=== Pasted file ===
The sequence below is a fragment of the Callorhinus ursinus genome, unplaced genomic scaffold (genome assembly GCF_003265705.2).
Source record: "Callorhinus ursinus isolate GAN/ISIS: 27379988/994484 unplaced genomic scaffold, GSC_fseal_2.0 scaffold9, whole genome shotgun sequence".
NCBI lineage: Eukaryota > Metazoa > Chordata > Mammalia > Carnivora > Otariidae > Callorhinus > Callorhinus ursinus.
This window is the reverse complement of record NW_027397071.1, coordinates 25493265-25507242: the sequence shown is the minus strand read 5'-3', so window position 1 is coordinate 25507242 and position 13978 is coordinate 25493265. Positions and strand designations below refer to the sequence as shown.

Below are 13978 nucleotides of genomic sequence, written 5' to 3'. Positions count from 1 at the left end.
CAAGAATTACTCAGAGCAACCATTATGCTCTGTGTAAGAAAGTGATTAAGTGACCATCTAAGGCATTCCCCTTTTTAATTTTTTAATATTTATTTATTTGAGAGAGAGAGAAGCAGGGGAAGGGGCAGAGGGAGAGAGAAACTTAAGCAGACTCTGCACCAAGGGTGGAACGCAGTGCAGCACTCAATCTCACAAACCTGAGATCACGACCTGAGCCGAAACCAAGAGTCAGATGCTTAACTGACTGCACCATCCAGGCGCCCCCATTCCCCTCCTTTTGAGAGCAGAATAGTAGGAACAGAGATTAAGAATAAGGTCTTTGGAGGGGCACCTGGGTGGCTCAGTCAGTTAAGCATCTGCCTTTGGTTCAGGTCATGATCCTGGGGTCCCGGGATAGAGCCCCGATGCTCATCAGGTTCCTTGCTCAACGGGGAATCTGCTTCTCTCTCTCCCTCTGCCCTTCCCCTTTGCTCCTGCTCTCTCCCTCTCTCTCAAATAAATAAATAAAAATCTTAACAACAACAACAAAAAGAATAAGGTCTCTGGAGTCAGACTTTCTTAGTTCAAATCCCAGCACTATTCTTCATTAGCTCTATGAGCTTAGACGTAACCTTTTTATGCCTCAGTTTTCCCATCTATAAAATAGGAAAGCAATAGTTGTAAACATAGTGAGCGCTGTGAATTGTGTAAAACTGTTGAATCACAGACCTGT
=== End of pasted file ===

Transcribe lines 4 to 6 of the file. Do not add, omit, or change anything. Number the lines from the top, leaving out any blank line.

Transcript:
This window is the reverse complement of record NW_027397071.1, coordinates 25493265-25507242: the sequence shown is the minus strand read 5'-3', so window position 1 is coordinate 25507242 and position 13978 is coordinate 25493265. Positions and strand designations below refer to the sequence as shown.

Below are 13978 nucleotides of genomic sequence, written 5' to 3'. Positions count from 1 at the left end.
CAAGAATTACTCAGAGCAACCATTATGCTCTGTGTAAGAAAGTGATTAAGTGACCATCTAAGGCATTCCCCTTTTTAATTTTTTAATATTTATTTATTTGAGAGAGAGAGAAGCAGGGGAAGGGGCAGAGGGAGAGAGAAACTTAAGCAGACTCTGCACCAAGGGTGGAACGCAGTGCAGCACTCAATCTCACAAACCTGAGATCACGACCTGAGCCGAAACCAAGAGTCAGATGCTTAACTGACTGCACCATCCAGGCGCCCCCATTCCCCTCCTTTTGAGAGCAGAATAGTAGGAACAGAGATTAAGAATAAGGTCTTTGGAGGGGCACCTGGGTGGCTCAGTCAGTTAAGCATCTGCCTTTGGTTCAGGTCATGATCCTGGGGTCCCGGGATAGAGCCCCGATGCTCATCAGGTTCCTTGCTCAACGGGGAATCTGCTTCTCTCTCTCCCTCTGCCCTTCCCCTTTGCTCCTGCTCTCTCCCTCTCTCTCAAATAAATAAATAAAAATCTTAACAACAACAACAAAAAGAATAAGGTCTCTGGAGTCAGACTTTCTTAGTTCAAATCCCAGCACTATTCTTCATTAGCTCTATGAGCTTAGACGTAACCTTTTTATGCCTCAGTTTTCCCATCTATAAAATAGGAAAGCAATAGTTGTAAACATAGTGAGCGCTGTGAATTGTGTAAAACTGTTGAATCACAGACCTGT